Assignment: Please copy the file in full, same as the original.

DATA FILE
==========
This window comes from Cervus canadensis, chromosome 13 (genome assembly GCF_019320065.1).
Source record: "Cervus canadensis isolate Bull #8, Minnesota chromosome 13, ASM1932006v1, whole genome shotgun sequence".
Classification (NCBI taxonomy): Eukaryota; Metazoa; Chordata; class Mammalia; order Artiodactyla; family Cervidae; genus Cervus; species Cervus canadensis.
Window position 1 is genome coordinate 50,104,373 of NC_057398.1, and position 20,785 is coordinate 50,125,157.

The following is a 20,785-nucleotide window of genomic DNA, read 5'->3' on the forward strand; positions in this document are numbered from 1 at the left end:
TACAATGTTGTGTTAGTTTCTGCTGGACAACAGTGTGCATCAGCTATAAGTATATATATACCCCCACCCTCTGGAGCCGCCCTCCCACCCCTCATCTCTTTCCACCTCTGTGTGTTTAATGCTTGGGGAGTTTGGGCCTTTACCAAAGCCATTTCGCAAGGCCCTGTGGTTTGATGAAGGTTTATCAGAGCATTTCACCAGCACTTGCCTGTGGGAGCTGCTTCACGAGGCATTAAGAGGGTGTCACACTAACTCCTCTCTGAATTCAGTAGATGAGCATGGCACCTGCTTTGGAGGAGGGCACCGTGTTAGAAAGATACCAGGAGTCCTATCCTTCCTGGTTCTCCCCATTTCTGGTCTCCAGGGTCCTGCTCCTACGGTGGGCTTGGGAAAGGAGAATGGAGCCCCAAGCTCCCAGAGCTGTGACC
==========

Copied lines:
This window comes from Cervus canadensis, chromosome 13 (genome assembly GCF_019320065.1).
Source record: "Cervus canadensis isolate Bull #8, Minnesota chromosome 13, ASM1932006v1, whole genome shotgun sequence".
Classification (NCBI taxonomy): Eukaryota; Metazoa; Chordata; class Mammalia; order Artiodactyla; family Cervidae; genus Cervus; species Cervus canadensis.
Window position 1 is genome coordinate 50,104,373 of NC_057398.1, and position 20,785 is coordinate 50,125,157.

The following is a 20,785-nucleotide window of genomic DNA, read 5'->3' on the forward strand; positions in this document are numbered from 1 at the left end:
TACAATGTTGTGTTAGTTTCTGCTGGACAACAGTGTGCATCAGCTATAAGTATATATATACCCCCACCCTCTGGAGCCGCCCTCCCACCCCTCATCTCTTTCCACCTCTGTGTGTTTAATGCTTGGGGAGTTTGGGCCTTTACCAAAGCCATTTCGCAAGGCCCTGTGGTTTGATGAAGGTTTATCAGAGCATTTCACCAGCACTTGCCTGTGGGAGCTGCTTCACGAGGCATTAAGAGGGTGTCACACTAACTCCTCTCTGAATTCAGTAGATGAGCATGGCACCTGCTTTGGAGGAGGGCACCGTGTTAGAAAGATACCAGGAGTCCTATCCTTCCTGGTTCTCCCCATTTCTGGTCTCCAGGGTCCTGCTCCTACGGTGGGCTTGGGAAAGGAGAATGGAGCCCCAAGCTCCCAGAGCTGTGACC